Looking for the best campervan hire deal? Compare over a dozen motorhome rental companies in Tasmania. Vehicles range from cheap 2-berth vans to large luxury motorhomes and even 4WD campers.
Not all vehicles may be available. Use the search tool to check availability for your travel dates.
Yes, the most popular route is Hobart to Launceston (or in the opposite direction). Vehicles can also be picked up in Devonport, though the choices there are limited.
Most campervan hire suppliers have their branch located in Hobart, and hence the largest selection of campers is available there. As a result, many travellers decide to do a full circuit of the island, travelling one way along the east coast and the other along the west coast of the island.
This allows you to see many of Tasmania's popular tourist attractions, starting with visitor favourites Mount Wellington and Salamanca Market in Hobart City, through the Tasman Peninsula, Freycinet National Park and Wineglass Bay on the east coast, to Cradle Mountain and the Tamar Valley up north and the Gordon River along the rugged west coast.
The majority of Tassie motorhome rental companies have their branch located in Hobart, so you'll find a wider selection of rental vehicles available there.
Yes, it’s standard for most campervan rental companies to allow an additional driver. This driver and any others must be named on the rental agreement, and there may be a nominal fee.
Additional drivers must also hold an appropriate driver’s licence and must meet driver age requirements.
When renting a vehicle, it is standard to be charged a bond (security deposit), also known as ‘excess’, which is the amount the renter is liable to cover in the event of an accident or damage to the vehicle.
The bond amount fluctuates based on the insurance package selected at the time of rental and is charged and debited on the renters’ credit or debit card.
Terms and conditions vary by rental company; however, most companies do not charge a fee if the cancellation is made three months prior to pickup (including Maui, Britz, Apollo, Cheapa Campa, StarRV, Hippie and Mighty). The closer the date to picking up the vehicle, the higher the cancellation fee will generally be.
Deposit amounts may not be refundable.
With the COVID-19 outbreak affecting many travellers’ plans in 2020, many suppliers have updated their cancellation policies.
To cancel a booking, contact our friendly support team via the Support Page.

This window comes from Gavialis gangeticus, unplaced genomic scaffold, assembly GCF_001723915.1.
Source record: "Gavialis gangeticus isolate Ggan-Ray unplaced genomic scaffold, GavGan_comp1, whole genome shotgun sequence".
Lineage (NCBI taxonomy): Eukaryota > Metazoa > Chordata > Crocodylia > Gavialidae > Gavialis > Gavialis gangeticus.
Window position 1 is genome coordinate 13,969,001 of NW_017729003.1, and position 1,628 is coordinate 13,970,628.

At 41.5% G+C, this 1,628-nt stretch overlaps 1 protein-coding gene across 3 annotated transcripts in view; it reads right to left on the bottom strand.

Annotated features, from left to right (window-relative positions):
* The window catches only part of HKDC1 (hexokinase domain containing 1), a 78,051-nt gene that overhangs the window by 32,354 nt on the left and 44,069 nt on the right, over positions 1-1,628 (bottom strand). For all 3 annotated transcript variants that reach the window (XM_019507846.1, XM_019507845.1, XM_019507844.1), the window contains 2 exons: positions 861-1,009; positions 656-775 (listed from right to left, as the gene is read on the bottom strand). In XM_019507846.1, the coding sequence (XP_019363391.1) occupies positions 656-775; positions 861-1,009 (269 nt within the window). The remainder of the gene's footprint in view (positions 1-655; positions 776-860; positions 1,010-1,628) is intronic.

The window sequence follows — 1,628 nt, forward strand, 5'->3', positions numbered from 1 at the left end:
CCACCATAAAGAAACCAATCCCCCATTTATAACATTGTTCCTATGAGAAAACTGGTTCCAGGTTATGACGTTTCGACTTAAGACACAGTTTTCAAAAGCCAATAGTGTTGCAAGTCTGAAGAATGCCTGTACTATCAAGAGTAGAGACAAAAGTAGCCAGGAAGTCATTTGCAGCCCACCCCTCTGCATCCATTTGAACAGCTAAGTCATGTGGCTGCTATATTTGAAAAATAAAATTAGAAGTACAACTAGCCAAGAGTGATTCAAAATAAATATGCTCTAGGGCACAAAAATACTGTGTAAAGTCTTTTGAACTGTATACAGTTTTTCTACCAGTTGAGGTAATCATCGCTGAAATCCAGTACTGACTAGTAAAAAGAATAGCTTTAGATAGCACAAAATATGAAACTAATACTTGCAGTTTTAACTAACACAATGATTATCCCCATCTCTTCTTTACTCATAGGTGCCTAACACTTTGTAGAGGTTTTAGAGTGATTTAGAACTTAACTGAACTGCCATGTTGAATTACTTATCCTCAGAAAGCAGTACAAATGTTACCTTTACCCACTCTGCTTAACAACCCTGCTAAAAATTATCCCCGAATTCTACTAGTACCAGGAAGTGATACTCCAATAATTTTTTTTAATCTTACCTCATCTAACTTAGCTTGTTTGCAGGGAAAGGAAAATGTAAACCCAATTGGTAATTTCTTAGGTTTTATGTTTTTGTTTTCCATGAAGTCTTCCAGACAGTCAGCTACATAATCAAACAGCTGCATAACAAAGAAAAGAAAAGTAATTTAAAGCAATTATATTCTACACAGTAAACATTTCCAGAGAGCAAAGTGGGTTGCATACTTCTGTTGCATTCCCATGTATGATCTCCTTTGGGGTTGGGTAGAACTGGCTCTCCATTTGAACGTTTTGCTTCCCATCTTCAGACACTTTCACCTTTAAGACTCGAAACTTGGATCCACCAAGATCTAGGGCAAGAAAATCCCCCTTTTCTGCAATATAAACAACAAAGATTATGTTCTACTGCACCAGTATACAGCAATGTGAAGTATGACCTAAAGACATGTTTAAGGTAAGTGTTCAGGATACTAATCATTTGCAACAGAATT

All drivers must have a current and full driver’s licence to hire a vehicle. Foreign licences are acceptable if they are in English or accompanied by an accredited English translation. Otherwise, an International Driving Permit (IDP) is required.
Yes, generally unlimited kilometres are included for standard vehicle rentals in Australia. Limits are placed on some types of vehicles, e.g. 4x4 campers. The comparison tool will show you whether your preferred vehicle has unlimited or restricted kilometres.
Note: policies vary from supplier to supplier. Always check the T&Cs for your rental.
The best things you can do to lower the price of your rental are:
The West Coast of Tasmania is wild and remote, populated by old mining towns amongst ancient rainforests. There’s a lot of history to be found in its more remote corners, but the main visitor spot is charming Strahan which affords easy access to Macquarie Harbour and the Gordon River You’ll then surely want to cut back inland to take in wild and dramatic Cradle Mountain-Lake St Clair National Park, oft titled the crown jewel of Tasmania. A quick jaunt across the bucolic Derwent Valley completes your circuit of the state.
Many visitors begin their time in Tasmania in the state capital of Hobart. Hobart City is well worth spending a few days in is often the best place to pick up your vehicle for the journey ahead.
Hobart is Australia's sits in the foothills of Mt Wellington at the entrance to the Derwent River. The port city cheerfully blends natural beauty, history, lively culture and food scene into a well-rounded visitor experience.
Among its attractions is Salamanca Place, a series of renovated 1830's Georgian warehouses that are now theatres, cafes, shops, and eateries. On Saturdays, Salamanca Market, one of Australia's favourite farmers' markets is held here.
Hobart allows many opportunities to leisurely spend the day, tasting locally crafted beer or visiting museums, such as the acclaimed MONA (Museum of Old and New Art).
Continuing anti-clockwise brings you to the Garden City of Launceston and the surrounding agricultural Midlands. Tasmania’s ‘second city’ contains many excellent examples of well preserved Colonial and Victorian architecture as well as easily accessible Cataract Gorge where the South Esk River runs to the sea. The Midlands was Tasmania’s original food basket back in the 1800s and today in the Tamar Valley you can see evidence of orchards, wine grape cultivation, and lavender crops.
Striking westward, Tasmania’s North West is home to a multitude of cute coastal towns, including Devonport where one can take a ferry to the mainland (note: you’ll probably leave your vehicle on the island and pick up another one on the other side). Another popular town of this region is Stanley, home to ‘The Nut’, an imposing flat-topped volcanic intrusion.
If you’re driving a circle around the island heading north and east, you’ll pass next through the Southeast region where can be found the Port Arthur Historic Site, the state’s top tourist attraction. The Tasman Peninsula is an opportunity to explore Tasmania’s darker history of the convict era while being surrounded by rugged rocky coastal scenery. Continuing the circle, you’ll then arrive to the East Coast and a string of laid back beach towns, such as Swansea and St Helens. A ‘must-see’ is renowned Freycinet National Park and picturesque Wineglass Bay. Lonely Planet has also boosted the stunning Bay of Fires into international attention.